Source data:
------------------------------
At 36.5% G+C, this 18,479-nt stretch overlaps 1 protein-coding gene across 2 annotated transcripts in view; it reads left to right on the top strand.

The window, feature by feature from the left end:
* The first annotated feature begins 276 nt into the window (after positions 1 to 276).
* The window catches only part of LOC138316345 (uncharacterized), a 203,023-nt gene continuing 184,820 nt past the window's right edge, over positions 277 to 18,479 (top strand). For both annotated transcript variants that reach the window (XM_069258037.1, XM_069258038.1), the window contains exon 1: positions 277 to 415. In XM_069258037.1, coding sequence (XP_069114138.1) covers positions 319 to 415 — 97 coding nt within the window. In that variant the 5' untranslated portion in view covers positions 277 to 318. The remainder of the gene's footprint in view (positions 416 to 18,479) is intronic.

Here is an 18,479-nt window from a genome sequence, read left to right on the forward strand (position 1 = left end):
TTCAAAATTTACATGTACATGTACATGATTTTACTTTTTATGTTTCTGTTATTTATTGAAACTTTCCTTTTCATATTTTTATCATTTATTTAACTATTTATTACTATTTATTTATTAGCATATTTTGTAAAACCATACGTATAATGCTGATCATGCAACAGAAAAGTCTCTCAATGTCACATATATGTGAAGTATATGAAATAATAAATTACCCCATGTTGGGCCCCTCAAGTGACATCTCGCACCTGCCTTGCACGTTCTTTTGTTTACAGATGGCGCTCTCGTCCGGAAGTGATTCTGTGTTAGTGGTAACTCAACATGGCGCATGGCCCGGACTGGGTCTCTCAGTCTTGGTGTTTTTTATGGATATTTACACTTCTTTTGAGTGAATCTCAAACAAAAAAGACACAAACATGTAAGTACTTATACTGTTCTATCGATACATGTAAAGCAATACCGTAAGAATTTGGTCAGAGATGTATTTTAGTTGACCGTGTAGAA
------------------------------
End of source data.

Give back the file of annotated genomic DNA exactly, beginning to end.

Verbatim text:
At 36.5% G+C, this 18,479-nt stretch overlaps 1 protein-coding gene across 2 annotated transcripts in view; it reads left to right on the top strand.

The window, feature by feature from the left end:
* The first annotated feature begins 276 nt into the window (after positions 1 to 276).
* The window catches only part of LOC138316345 (uncharacterized), a 203,023-nt gene continuing 184,820 nt past the window's right edge, over positions 277 to 18,479 (top strand). For both annotated transcript variants that reach the window (XM_069258037.1, XM_069258038.1), the window contains exon 1: positions 277 to 415. In XM_069258037.1, coding sequence (XP_069114138.1) covers positions 319 to 415 — 97 coding nt within the window. In that variant the 5' untranslated portion in view covers positions 277 to 318. The remainder of the gene's footprint in view (positions 416 to 18,479) is intronic.

Here is an 18,479-nt window from a genome sequence, read left to right on the forward strand (position 1 = left end):
TTCAAAATTTACATGTACATGTACATGATTTTACTTTTTATGTTTCTGTTATTTATTGAAACTTTCCTTTTCATATTTTTATCATTTATTTAACTATTTATTACTATTTATTTATTAGCATATTTTGTAAAACCATACGTATAATGCTGATCATGCAACAGAAAAGTCTCTCAATGTCACATATATGTGAAGTATATGAAATAATAAATTACCCCATGTTGGGCCCCTCAAGTGACATCTCGCACCTGCCTTGCACGTTCTTTTGTTTACAGATGGCGCTCTCGTCCGGAAGTGATTCTGTGTTAGTGGTAACTCAACATGGCGCATGGCCCGGACTGGGTCTCTCAGTCTTGGTGTTTTTTATGGATATTTACACTTCTTTTGAGTGAATCTCAAACAAAAAAGACACAAACATGTAAGTACTTATACTGTTCTATCGATACATGTAAAGCAATACCGTAAGAATTTGGTCAGAGATGTATTTTAGTTGACCGTGTAGAA